How many cops does it take to give a one-legged homeless man the boot? Apparently about 20!
A contingent of NYPD officers spent two hours Wednesday morning kicking out Thomas Harris, 61, from the Brooklyn plaza where he’d been camped out for weeks.
Cops tore down the hovel Harris built from shopping carts and plastic sheeting outside the subway station at Parkside and Ocean avenues, and hauled away about half of his possessions, including some of the hand drums he peddles on the street.
The ordeal also involved a pair of FDNY ambulances staffed with EMTs, and several outreach workers from the Department of Homeless Services and Breaking Ground, a non-profit city contractor.
Harris’ extended expulsion came after the DHS on Friday served him with a formal “eviction” notice, copies of which were taped up around his rent-free home and warned of Wednesday’s deadline.
Harris, who lost part of his left leg when he was hit by a subway train in 2012, was slapped with a civil summons for storing property on the sidewalk, which is punishable by a maximum $100 fine.
But he was allowed to keep more than a dozen carts full of stuff, and as of Wednesday evening, he was heading north along Ocean Avenue in a heavily laden, motorized wheelchair.
Two fellow homeless men were helping him haul the rest of his belongings, but their progress was torturously slow.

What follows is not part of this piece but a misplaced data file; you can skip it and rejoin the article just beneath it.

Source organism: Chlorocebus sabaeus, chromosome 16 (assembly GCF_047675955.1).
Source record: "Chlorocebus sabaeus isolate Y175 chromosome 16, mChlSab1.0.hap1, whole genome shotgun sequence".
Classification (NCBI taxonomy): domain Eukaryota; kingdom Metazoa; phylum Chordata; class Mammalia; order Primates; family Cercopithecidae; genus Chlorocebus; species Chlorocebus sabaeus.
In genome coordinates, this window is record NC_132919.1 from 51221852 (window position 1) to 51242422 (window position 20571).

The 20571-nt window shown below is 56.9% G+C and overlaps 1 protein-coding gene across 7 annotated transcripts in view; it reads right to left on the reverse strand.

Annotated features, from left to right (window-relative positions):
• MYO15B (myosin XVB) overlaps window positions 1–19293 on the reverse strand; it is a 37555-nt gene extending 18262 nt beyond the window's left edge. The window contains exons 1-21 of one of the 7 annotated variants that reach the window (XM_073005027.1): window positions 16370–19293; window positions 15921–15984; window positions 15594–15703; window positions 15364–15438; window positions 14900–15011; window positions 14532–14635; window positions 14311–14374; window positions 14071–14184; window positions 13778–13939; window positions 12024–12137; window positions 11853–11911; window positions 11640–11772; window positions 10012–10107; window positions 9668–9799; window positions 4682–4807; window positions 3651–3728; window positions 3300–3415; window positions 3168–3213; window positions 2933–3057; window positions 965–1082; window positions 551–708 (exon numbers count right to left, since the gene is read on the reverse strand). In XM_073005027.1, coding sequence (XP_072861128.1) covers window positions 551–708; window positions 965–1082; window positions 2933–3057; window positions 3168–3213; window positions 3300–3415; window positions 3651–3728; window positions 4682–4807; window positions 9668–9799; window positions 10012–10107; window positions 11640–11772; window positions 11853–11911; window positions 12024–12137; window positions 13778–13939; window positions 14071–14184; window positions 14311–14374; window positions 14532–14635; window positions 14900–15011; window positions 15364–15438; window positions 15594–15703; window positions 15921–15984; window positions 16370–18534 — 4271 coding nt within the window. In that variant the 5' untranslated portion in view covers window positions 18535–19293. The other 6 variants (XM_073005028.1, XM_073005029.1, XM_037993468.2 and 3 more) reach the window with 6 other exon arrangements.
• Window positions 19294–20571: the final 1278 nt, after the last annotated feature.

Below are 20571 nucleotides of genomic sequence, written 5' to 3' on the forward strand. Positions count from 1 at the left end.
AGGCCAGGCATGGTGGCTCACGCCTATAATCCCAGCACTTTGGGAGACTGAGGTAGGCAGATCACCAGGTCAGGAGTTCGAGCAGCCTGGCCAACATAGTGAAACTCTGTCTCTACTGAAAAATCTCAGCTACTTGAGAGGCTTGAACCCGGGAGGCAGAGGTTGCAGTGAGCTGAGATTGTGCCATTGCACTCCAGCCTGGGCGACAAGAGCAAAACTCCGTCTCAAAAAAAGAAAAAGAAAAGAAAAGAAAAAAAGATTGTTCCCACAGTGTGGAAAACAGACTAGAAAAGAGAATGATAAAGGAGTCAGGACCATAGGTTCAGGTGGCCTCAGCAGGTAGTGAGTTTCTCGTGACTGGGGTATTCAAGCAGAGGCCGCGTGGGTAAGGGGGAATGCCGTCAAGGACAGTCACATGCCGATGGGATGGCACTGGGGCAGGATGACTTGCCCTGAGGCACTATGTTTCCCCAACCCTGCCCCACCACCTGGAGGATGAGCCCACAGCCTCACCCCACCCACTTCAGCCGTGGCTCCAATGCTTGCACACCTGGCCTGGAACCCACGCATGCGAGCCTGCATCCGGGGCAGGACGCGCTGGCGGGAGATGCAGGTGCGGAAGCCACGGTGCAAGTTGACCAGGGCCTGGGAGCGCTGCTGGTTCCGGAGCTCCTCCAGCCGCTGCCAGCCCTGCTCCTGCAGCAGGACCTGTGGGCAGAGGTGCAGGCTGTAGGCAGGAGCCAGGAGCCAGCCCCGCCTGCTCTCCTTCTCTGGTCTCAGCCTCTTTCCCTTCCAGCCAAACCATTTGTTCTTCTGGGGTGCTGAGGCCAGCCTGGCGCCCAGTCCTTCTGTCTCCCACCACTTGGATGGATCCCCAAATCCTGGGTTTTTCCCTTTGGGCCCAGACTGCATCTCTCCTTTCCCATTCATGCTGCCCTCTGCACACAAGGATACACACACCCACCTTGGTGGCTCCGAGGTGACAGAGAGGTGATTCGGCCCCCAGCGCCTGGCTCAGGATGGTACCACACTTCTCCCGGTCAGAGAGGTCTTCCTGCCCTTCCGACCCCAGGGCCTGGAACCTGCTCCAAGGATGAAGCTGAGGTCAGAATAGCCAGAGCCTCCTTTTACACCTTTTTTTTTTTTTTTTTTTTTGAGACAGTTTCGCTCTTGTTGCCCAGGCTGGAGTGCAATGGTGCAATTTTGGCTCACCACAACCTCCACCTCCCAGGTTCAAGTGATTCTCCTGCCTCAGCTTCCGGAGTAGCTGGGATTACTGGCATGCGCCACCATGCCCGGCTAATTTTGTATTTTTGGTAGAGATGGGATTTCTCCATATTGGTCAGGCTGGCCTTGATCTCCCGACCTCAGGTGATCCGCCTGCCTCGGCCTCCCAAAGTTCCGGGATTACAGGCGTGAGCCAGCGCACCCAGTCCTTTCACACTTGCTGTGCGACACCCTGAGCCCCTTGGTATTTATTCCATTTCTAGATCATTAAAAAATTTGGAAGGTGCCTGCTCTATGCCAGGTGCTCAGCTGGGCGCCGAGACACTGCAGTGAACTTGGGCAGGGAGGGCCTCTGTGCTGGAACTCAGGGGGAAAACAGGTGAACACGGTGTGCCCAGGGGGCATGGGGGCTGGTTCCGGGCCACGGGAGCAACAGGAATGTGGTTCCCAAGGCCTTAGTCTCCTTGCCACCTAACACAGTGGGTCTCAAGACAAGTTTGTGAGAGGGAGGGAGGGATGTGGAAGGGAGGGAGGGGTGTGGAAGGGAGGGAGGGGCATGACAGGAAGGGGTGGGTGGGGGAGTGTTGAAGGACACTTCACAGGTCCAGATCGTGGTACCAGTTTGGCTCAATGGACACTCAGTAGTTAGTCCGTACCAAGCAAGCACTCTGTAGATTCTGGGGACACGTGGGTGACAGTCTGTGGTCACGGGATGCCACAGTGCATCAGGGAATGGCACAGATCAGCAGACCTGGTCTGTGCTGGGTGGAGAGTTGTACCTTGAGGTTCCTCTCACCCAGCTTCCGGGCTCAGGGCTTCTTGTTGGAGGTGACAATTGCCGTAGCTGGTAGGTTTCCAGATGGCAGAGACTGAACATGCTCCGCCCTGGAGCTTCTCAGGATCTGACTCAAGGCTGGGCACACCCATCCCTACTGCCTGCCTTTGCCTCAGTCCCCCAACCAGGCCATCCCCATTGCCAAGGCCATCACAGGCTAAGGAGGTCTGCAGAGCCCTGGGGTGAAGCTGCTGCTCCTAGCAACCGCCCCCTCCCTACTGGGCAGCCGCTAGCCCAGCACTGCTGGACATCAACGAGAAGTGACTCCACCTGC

“I am going to end up anywhere I want to go,” Harris vowed.
“The plan is to try to make a living as usual. The plan of [the city] is to bring me down wherever I go.”
Around 6 p.m., he appeared to be preparing to spend the night on the sidewalk outside Prospect Park, just about four blocks from his former spot.
During his ouster from the plaza, Harris broke into tears several times and repeatedly maintained that he wasn’t homeless.
“I am a soldier in the war on poverty,” he claimed at one point.
He also yelled out that he didn’t need help and insisted, “I’m not blocking any pedestrians. That’s the main thing. I want you to stop with the homeless s–t.”
Harris has said that cops evicted him from another spot near the plaza and put him into the “crazy house” last year.
Several neighborhood residents said they were glad to see Harris rousted — but didn’t think it would last.
“I can’t believe they can’t do anything more for him than just move him along,” one man said.
“He’s probably going to head right back to where he’s been.”
A spokeswoman for Mayor de Blasio, Jaclyn Rosenberg, said: “We offered him services and tried to convince him to come inside. Our teams across city agencies remain committed to building on those efforts every day.”
Additional reporting by Rich Calder
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